Extreme treatments cost money. Nasty idea, to bring money into a discussion on human life. We are, however, social beings; we do not live in isolation from other human beings. Public money spent to keep "me" alive - if hooked up to a phalanx of machines and able to move or communicate little if at all, or to provide extreme treatments - say, a heart/lung transplant for a patient with Cystic Fibrosis - is money not available for treating a number of other, less extreme medical needs - say, a tracheotomy and long-term ventilator. Bill Gates may have more money than God (does God have money?) but even after he and an insurance company have paid the bill for an extreme treatment, some of the cost is absorbed by a hospital and/or medical group getting state and federal funding. There is a point at which the cost to society must be considered. For instance, consider two children needing that heart/lung transplant.* One family is "middle class," with all members having a high school diploma, and some a college education; the other is deeply impoverished with few members having a high school diploma. Before surgery, there is significant medication and treatment that must be attended to strictly, along with doctor appointments that are essential. Equally essential today, such families are given cell phones which must be charged regularly, left on 24/7 in case a match is found, and never used for anything else. These families must be ready and able to get to their hospital immediately after that all-important call. After surgery, there is a laundry list of "musts" for patient and family including doctor visits, physical therapy and medication. As with every transplant, medication to prevent rejection is required every day of that person's life - one year, or sixty years, or something in between. If a heart/lung match is made to our two "sample children," who should receive the transplant call? The unpleasant, harsh - heart-wrenching - reality is that the impoverished patient is less likely to be successful after transplant. The family may well have no access to immediate transport to the transplant hospital, be unable or unwilling to keep the phone charged and working 24/7, may not have the understanding and determination to keep the child's medication filled and administered on schedule, and in fact may well have missed required doctor appointments beforehand.** The family with more education is going to have a better grasp of the need to medicate properly and daily - whatever it takes to do that, and are likely to have better access to the transplant hospital; they are more likely to have made all those doctor appointments before surgery, and willing to make the appointments with doctor and physical therapist afterwards. They are in a position (money for the electric bill) to keep the phone charged and at hand, and to deal with the myriad complexities of transplant recovery.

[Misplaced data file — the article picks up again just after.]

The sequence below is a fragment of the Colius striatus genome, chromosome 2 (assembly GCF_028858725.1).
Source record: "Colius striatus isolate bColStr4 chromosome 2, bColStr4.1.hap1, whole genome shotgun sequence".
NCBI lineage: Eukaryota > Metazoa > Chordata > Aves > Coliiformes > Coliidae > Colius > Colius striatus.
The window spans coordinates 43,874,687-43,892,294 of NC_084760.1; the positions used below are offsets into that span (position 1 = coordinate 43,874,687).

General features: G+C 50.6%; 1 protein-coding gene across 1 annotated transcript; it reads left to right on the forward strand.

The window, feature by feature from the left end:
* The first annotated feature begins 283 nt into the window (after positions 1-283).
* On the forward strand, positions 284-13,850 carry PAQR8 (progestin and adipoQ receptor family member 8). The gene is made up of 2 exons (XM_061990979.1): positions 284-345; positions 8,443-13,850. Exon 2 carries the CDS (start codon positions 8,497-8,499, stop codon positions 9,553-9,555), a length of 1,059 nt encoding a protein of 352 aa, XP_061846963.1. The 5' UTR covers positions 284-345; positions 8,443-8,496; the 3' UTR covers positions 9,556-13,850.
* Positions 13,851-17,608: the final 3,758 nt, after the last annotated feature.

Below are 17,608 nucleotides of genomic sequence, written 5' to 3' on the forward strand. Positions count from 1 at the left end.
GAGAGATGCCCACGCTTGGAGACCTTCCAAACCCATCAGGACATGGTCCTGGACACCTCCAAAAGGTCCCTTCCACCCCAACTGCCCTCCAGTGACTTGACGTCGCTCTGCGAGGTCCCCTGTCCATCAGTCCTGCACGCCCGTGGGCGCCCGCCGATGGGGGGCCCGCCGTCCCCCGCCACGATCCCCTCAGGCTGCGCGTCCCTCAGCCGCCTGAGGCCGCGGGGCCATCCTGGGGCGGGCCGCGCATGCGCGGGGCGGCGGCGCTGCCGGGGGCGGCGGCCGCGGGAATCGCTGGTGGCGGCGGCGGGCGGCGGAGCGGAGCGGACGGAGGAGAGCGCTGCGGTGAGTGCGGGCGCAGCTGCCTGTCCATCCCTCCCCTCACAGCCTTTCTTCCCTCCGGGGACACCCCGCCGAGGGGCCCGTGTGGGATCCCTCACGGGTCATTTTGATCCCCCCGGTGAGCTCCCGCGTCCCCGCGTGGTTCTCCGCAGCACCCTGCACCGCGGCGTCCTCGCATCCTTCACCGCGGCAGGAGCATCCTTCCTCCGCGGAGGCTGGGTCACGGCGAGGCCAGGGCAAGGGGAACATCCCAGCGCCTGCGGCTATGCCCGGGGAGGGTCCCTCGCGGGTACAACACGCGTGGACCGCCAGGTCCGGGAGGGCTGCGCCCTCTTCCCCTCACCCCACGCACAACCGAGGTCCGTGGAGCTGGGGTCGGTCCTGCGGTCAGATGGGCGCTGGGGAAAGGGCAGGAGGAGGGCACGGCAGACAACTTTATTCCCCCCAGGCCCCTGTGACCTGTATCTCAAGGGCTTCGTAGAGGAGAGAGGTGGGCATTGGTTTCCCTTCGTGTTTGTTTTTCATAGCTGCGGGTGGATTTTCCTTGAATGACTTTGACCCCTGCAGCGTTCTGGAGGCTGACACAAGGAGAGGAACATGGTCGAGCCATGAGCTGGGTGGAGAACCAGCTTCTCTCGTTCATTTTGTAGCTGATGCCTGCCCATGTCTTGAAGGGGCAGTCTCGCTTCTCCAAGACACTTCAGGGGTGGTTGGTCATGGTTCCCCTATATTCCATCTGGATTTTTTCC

Society has a real and necessary interest in protecting and providing for all its members - including both children in my example. Surely we must allow that society - with its diversity of religious voices - to have a place in decisions regarding who gets what care?
Okay, companion Renegades...put on your ethics/moral theology caps and let me know what you think about all this!
*Heart/lung transplants do not cure Cystic Fibrosis. The disease will attack the transplant in time, and eventually - if the patient has survived - a second transplant will be needed.
**One of my brothers is a specialist in infants with pulmonary problems and/or Cystic Fibrosis. The scenario given reflects a reality he has experienced personally.